Covering the Bases: Game 22

Final:

Indians 6, White Sox 3

FIRST: At some point, opposing teams will learn that Jack Hannahan is not the same hitter he was in years past. At the very least, he is not currently the same light-hitting ballplayer he was in the past. It’s a long season, and things may even out when it’s all said and done, but Hannahan is one of the American League’s top hitters right now.

When the White Sox pulled lefty Will Ohman in favor of righty Addison Reed to face Hannahan in the eighth inning, when the game was stil caught in a 3-3 tie, things were stacked heavily in the Tribe’s favor.

Right-hander on the mound? Check. Hannahan has hit .340 (16-for-47) off righties this year. Runners in scoring position? Check. He’s hit .500 (9-for-18) with 15 RBIs in such scenarios. Two outs? Check. Hannahan has hit .615 (8-for-13) with 12 RBIs with runners in scoring position and two outs.

Why should anyone be surprised he delivered an RBI, go-ahead double?

SECOND: Veteran Johnny Damon made his Indians debut on Wednesday, going 0-for-3 with a walk. He also left the game after the top of the sixth inning, setting of a few red flags. It turnes out Damon came down with some “general cramping,” which in turn led to some “general joking” in the press box. Damon said that description was accurate, though. There was no one specific thing that flared up. He had tightness in his hands, legs and back. After training for two weeks in Arizona’s dry conditions, Damon felt the humidity and dehydration were to blame. Manager Manny Acta said Damon should be fine for Thursday’s game. Damon agreed.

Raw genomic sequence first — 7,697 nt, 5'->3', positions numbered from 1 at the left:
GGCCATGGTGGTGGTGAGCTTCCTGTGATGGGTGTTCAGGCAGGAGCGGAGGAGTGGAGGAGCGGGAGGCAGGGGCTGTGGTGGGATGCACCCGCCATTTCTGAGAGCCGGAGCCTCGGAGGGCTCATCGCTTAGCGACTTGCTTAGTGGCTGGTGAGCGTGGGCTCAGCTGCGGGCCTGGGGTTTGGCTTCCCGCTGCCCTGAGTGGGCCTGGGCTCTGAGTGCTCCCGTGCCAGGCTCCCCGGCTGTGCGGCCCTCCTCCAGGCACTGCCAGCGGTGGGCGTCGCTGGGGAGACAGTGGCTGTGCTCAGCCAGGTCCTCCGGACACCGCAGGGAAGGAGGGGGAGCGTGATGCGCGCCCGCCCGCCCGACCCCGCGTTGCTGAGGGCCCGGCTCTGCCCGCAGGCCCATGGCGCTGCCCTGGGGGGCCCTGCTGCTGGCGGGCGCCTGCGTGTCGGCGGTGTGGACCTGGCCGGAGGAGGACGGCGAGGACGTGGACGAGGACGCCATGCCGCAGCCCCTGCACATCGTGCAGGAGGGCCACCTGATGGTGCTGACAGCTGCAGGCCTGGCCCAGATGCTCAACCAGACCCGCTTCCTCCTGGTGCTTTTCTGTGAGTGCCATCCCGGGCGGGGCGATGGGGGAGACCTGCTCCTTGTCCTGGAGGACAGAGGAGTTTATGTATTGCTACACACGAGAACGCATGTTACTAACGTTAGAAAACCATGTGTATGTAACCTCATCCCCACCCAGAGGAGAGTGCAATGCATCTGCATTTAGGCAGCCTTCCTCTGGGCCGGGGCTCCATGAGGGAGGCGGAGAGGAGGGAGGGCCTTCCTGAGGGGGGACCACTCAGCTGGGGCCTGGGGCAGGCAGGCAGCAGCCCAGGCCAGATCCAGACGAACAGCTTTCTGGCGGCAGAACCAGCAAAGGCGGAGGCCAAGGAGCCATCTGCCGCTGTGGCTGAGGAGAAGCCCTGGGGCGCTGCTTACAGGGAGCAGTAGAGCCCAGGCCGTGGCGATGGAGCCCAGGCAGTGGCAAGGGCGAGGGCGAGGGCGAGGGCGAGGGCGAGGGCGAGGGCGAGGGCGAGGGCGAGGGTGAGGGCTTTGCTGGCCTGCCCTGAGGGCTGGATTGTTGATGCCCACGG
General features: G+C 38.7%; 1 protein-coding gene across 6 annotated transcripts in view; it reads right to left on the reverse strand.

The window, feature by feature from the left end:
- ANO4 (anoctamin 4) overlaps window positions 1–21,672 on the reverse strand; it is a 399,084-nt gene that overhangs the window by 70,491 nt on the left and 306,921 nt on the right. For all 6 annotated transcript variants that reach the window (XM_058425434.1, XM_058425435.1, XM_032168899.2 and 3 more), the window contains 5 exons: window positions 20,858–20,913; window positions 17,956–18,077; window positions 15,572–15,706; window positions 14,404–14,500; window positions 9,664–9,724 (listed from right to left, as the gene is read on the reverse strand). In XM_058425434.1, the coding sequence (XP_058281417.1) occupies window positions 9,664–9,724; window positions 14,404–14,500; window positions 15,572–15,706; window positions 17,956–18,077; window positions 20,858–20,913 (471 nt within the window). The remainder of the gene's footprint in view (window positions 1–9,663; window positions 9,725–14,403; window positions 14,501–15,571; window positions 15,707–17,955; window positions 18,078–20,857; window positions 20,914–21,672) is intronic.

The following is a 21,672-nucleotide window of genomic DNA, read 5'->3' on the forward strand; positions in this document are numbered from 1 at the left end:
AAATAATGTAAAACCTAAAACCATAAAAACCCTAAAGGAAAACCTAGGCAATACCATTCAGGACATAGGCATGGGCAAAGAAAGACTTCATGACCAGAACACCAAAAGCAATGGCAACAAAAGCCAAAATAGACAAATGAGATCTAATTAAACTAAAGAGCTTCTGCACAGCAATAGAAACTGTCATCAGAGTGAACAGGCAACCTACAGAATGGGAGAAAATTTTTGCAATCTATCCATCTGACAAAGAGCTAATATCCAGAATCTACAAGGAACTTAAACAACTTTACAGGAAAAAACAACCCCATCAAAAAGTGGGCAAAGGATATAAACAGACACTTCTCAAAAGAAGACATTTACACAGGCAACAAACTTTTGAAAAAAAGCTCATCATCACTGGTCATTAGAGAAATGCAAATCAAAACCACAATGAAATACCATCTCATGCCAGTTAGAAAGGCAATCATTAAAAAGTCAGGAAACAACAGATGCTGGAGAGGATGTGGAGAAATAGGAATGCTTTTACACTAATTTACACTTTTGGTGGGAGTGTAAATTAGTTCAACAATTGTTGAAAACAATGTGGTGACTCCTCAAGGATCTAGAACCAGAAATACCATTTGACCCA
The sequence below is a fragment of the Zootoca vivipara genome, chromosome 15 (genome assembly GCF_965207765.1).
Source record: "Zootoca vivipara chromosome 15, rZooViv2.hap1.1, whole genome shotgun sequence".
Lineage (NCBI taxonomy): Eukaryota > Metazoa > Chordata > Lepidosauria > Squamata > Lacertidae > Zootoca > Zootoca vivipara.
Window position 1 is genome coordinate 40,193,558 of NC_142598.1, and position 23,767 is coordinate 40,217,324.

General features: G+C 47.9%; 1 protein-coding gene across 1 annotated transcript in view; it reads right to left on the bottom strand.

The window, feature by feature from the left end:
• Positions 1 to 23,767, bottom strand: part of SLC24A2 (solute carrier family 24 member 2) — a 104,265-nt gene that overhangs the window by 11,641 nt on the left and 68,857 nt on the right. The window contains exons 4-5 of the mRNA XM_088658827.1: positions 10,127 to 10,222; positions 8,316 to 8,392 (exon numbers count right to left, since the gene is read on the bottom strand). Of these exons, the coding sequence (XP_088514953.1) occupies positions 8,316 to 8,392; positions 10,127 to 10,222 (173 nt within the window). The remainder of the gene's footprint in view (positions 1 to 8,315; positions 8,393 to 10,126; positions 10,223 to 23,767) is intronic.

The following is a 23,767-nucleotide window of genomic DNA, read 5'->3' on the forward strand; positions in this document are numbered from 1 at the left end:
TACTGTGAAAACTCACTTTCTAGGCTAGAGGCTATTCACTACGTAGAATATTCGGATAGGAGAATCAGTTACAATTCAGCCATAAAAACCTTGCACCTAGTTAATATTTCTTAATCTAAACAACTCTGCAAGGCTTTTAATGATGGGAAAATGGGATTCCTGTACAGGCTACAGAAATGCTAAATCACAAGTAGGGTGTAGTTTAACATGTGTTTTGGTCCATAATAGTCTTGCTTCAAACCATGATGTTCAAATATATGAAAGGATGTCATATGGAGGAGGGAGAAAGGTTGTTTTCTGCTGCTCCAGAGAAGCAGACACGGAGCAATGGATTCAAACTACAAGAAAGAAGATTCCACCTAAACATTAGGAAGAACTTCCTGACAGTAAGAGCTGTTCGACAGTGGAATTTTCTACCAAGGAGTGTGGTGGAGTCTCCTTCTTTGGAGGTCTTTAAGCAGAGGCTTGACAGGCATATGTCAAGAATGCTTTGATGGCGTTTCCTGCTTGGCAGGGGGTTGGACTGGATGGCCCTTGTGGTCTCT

THIRD: Starter Josh Tomlin gave the Indians six solid innings and was pulled after 82 pitches. That’s nothing new. Acta turned the game over to The Bullpen Mafia, which has been sharp as it has been all season. Joe Smith, Tony Sipp, Vinnie Pestano and Chris Perez teamed for 3 shoutout innings with 4 strikeouts, 1 walk and 1 hit allowed. The bullpen has 15 2/3 shutout innings in a row over the past five games with 16 strikeouts and a .067 (3-for-45) opponents’ batting average over that stretch.

One play that should not be lost in the shuffle was Pestano’s strikeout to end the eighth inning. On the play, catcher Carlos Santana picked the ball out of the dirt and came up throwing, cutting down would-be basestealer Brent Lillibridge at second base for a big double play.

HOME: The Indians have found that power stroke that went missing for 11 games from April 19 through Sunday. Duncan broke the 11-game homer drought with a blast on Tuesday and both Santana and Travis Hafner cleared the fence on Wednesday. Santana belted a three-run homer in the fifth and Pronk added a two-run shot in the ninth. Hafner was on the right knee with a pitch in the third inning and looked to be hobbled some for the remainder of the game. Acta quipped that Hafner should stick to hitting home runs so he only has to trot. Kidding aside, Hafner will be re-evaluated on Thursday to see how his leg feels a day after the bruising. No word yet on how that baseball he hit is feeling.

On deck:

Indians (12-10) at White Sox (12-12)
at 8:10 p.m. ET on Thursday at U.S. Cellular Field

–JB

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